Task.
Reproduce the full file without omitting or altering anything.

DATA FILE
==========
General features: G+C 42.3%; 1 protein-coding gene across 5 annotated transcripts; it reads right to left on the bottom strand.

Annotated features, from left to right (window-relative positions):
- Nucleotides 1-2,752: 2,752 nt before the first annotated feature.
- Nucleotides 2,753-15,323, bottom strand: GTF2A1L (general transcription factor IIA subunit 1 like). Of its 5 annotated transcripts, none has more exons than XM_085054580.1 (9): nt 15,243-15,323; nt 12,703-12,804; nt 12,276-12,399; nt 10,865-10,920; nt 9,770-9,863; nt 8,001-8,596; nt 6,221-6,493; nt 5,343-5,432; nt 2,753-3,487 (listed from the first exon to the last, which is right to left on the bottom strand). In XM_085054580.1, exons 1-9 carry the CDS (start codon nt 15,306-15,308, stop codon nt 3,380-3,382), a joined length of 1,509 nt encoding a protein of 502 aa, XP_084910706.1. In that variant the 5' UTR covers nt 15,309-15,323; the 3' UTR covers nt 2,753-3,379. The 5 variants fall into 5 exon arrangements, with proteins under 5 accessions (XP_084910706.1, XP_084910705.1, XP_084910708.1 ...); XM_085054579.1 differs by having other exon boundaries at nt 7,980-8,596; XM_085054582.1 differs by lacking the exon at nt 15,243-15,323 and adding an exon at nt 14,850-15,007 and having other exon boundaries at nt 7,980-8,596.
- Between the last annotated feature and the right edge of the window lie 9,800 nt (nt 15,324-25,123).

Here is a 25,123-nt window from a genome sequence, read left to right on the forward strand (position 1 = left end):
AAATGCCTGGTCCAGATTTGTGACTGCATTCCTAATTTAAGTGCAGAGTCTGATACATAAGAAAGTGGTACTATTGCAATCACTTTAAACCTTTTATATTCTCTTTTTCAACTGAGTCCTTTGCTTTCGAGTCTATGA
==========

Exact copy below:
General features: G+C 42.3%; 1 protein-coding gene across 5 annotated transcripts; it reads right to left on the bottom strand.

Annotated features, from left to right (window-relative positions):
- Nucleotides 1-2,752: 2,752 nt before the first annotated feature.
- Nucleotides 2,753-15,323, bottom strand: GTF2A1L (general transcription factor IIA subunit 1 like). Of its 5 annotated transcripts, none has more exons than XM_085054580.1 (9): nt 15,243-15,323; nt 12,703-12,804; nt 12,276-12,399; nt 10,865-10,920; nt 9,770-9,863; nt 8,001-8,596; nt 6,221-6,493; nt 5,343-5,432; nt 2,753-3,487 (listed from the first exon to the last, which is right to left on the bottom strand). In XM_085054580.1, exons 1-9 carry the CDS (start codon nt 15,306-15,308, stop codon nt 3,380-3,382), a joined length of 1,509 nt encoding a protein of 502 aa, XP_084910706.1. In that variant the 5' UTR covers nt 15,309-15,323; the 3' UTR covers nt 2,753-3,379. The 5 variants fall into 5 exon arrangements, with proteins under 5 accessions (XP_084910706.1, XP_084910705.1, XP_084910708.1 ...); XM_085054579.1 differs by having other exon boundaries at nt 7,980-8,596; XM_085054582.1 differs by lacking the exon at nt 15,243-15,323 and adding an exon at nt 14,850-15,007 and having other exon boundaries at nt 7,980-8,596.
- Between the last annotated feature and the right edge of the window lie 9,800 nt (nt 15,324-25,123).

Here is a 25,123-nt window from a genome sequence, read left to right on the forward strand (position 1 = left end):
AAATGCCTGGTCCAGATTTGTGACTGCATTCCTAATTTAAGTGCAGAGTCTGATACATAAGAAAGTGGTACTATTGCAATCACTTTAAACCTTTTATATTCTCTTTTTCAACTGAGTCCTTTGCTTTCGAGTCTATGA